“They are industrialised, highly automated attacks coming from places like Russia and North Korea, where internet security laws are weak and foreign prosecutors have no hope”.
One new trend emerging in Irish cybercrime attacks is social engineering, where hackers target the employees of a big company rather than their technology. “They might identify a person working with customer databases in a big telecoms firm, for example, using their LinkedIn or Twitter page,” Gouldings says.
“Then they’ll start emailing that person posing as a colleague in a subsidiary company, to establish a relationship. One day they’ll email looking for the person’s passwords, saying they need to access something – and bam, the database has been hacked.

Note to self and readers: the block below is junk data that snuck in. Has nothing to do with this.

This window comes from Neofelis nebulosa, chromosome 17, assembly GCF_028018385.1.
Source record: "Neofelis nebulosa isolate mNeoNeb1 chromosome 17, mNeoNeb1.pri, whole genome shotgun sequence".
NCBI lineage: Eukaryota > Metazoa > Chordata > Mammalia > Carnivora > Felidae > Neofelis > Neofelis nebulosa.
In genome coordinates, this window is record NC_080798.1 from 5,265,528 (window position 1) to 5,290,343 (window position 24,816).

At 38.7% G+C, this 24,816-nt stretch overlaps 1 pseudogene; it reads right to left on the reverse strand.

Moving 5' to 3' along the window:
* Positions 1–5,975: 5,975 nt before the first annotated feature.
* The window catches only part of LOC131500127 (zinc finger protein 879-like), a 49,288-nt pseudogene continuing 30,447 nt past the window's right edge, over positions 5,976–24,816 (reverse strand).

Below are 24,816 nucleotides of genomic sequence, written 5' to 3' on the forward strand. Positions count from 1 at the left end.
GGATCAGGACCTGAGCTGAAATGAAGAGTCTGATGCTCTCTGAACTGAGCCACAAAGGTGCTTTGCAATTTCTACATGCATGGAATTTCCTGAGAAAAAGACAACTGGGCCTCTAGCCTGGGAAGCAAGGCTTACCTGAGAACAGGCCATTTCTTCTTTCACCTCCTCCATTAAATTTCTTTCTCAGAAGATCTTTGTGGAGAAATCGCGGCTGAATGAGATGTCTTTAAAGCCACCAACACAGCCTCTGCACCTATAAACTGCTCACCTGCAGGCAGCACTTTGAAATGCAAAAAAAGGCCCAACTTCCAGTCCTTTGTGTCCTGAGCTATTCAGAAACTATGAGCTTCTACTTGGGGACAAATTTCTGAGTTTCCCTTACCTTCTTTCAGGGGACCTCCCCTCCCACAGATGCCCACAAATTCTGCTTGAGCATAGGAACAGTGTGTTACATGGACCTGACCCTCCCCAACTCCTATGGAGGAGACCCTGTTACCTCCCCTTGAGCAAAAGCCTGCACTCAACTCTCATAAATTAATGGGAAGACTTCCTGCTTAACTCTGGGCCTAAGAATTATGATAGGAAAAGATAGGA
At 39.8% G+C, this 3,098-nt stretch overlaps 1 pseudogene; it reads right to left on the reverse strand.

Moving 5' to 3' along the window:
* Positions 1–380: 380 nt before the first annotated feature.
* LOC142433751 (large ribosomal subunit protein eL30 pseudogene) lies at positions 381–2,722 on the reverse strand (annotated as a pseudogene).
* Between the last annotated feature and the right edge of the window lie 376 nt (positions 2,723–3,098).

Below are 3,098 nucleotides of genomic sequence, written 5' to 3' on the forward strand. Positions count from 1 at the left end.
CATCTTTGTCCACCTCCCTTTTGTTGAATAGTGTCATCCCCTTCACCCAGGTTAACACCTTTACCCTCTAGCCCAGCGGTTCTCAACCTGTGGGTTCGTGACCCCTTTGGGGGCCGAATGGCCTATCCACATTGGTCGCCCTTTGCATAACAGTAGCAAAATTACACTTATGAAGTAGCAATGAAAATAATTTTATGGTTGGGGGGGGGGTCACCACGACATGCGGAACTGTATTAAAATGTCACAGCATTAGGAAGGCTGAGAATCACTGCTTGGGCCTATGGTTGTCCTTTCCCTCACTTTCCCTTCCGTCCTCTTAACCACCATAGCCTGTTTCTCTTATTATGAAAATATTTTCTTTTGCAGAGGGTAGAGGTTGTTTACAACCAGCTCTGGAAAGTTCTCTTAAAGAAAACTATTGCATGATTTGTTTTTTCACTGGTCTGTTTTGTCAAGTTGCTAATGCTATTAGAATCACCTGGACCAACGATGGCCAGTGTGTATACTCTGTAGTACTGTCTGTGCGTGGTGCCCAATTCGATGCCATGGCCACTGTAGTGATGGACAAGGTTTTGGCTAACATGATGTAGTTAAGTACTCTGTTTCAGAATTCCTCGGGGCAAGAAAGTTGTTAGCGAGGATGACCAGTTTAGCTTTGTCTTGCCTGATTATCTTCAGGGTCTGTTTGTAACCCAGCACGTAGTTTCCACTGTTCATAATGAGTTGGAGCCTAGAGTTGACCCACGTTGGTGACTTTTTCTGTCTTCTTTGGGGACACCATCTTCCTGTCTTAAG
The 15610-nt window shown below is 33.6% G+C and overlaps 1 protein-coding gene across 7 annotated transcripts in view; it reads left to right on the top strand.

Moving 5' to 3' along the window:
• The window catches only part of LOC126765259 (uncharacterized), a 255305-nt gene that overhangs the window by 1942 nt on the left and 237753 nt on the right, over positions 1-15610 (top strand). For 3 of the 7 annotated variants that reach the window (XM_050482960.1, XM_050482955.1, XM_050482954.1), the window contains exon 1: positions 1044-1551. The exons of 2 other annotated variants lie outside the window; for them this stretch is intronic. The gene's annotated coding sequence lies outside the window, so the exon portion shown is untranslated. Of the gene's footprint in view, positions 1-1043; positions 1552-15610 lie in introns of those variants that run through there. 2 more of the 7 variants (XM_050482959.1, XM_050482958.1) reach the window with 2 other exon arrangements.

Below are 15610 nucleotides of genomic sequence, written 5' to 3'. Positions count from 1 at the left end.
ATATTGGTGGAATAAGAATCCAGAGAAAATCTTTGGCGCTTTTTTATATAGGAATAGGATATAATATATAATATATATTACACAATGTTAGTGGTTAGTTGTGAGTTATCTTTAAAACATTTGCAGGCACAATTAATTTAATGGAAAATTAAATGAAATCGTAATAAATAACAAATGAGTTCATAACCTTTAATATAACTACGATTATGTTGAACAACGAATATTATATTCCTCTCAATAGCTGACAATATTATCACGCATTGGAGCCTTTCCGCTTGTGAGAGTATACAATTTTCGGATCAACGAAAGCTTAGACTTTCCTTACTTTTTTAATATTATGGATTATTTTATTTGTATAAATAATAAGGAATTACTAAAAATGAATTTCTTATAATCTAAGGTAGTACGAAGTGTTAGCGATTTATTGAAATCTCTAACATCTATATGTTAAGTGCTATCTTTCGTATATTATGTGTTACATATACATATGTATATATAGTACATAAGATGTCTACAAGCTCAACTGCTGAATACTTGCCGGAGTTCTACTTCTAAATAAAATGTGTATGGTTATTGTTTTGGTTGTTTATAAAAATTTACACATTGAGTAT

“Or, if I were to drop a pile of USB keys in the car park of a big company – you can be guaranteed that a curious employee is going to pick it up and open it on their work computer, installing whatever malware I like.”
“Humans are the weakest link,” agrees Honan. “People buy expensive technology and think they are safe, but it’s not enough. Training staff is so important. The hackers are targeting people now, not just their machines.”